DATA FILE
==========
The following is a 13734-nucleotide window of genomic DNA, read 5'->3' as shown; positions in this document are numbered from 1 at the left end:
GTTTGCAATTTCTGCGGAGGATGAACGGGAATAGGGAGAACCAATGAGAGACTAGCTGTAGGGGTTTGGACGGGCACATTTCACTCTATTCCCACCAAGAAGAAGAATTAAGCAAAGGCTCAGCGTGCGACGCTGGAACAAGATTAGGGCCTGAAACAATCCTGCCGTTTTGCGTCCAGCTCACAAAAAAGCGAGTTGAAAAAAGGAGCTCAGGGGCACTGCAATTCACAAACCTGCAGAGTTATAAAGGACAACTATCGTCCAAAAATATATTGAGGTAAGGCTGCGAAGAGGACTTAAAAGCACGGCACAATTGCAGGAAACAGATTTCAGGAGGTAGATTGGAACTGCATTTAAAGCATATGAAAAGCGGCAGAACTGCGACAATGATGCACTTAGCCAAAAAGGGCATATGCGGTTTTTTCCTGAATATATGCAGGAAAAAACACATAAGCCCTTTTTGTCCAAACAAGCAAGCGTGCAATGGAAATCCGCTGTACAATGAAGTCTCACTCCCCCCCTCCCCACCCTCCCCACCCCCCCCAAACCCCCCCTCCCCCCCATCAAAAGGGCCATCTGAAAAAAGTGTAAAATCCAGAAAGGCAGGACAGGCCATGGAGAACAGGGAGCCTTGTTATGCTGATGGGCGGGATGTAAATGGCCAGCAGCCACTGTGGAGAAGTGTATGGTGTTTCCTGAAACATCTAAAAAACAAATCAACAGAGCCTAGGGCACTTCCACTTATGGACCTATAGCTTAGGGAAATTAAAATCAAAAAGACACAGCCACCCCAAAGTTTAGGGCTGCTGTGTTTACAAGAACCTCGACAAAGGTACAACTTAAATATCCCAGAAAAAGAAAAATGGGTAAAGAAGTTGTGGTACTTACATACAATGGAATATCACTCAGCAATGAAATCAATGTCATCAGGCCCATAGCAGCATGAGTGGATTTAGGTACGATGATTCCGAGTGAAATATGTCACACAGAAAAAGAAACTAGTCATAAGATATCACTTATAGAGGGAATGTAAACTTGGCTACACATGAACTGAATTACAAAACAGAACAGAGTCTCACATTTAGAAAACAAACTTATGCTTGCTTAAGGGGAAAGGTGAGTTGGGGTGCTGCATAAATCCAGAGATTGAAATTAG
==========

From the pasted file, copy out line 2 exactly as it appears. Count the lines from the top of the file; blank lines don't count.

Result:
GTTTGCAATTTCTGCGGAGGATGAACGGGAATAGGGAGAACCAATGAGAGACTAGCTGTAGGGGTTTGGACGGGCACATTTCACTCTATTCCCACCAAGAAGAAGAATTAAGCAAAGGCTCAGCGTGCGACGCTGGAACAAGATTAGGGCCTGAAACAATCCTGCCGTTTTGCGTCCAGCTCACAAAAAAGCGAGTTGAAAAAAGGAGCTCAGGGGCACTGCAATTCACAAACCTGCAGAGTTATAAAGGACAACTATCGTCCAAAAATATATTGAGGTAAGGCTGCGAAGAGGACTTAAAAGCACGGCACAATTGCAGGAAACAGATTTCAGGAGGTAGATTGGAACTGCATTTAAAGCATATGAAAAGCGGCAGAACTGCGACAATGATGCACTTAGCCAAAAAGGGCATATGCGGTTTTTTCCTGAATATATGCAGGAAAAAACACATAAGCCCTTTTTGTCCAAACAAGCAAGCGTGCAATGGAAATCCGCTGTACAATGAAGTCTCACTCCCCCCCTCCCCACCCTCCCCACCCCCCCCAAACCCCCCCTCCCCCCCATCAAAAGGGCCATCTGAAAAAAGTGTAAAATCCAGAAAGGCAGGACAGGCCATGGAGAACAGGGAGCCTTGTTATGCTGATGGGCGGGATGTAAATGGCCAGCAGCCACTGTGGAGAAGTGTATGGTGTTTCCTGAAACATCTAAAAAACAAATCAACAGAGCCTAGGGCACTTCCACTTATGGACCTATAGCTTAGGGAAATTAAAATCAAAAAGACACAGCCACCCCAAAGTTTAGGGCTGCTGTGTTTACAAGAACCTCGACAAAGGTACAACTTAAATATCCCAGAAAAAGAAAAATGGGTAAAGAAGTTGTGGTACTTACATACAATGGAATATCACTCAGCAATGAAATCAATGTCATCAGGCCCATAGCAGCATGAGTGGATTTAGGTACGATGATTCCGAGTGAAATATGTCACACAGAAAAAGAAACTAGTCATAAGATATCACTTATAGAGGGAATGTAAACTTGGCTACACATGAACTGAATTACAAAACAGAACAGAGTCTCACATTTAGAAAACAAACTTATGCTTGCTTAAGGGGAAAGGTGAGTTGGGGTGCTGCATAAATCCAGAGATTGAAATTAG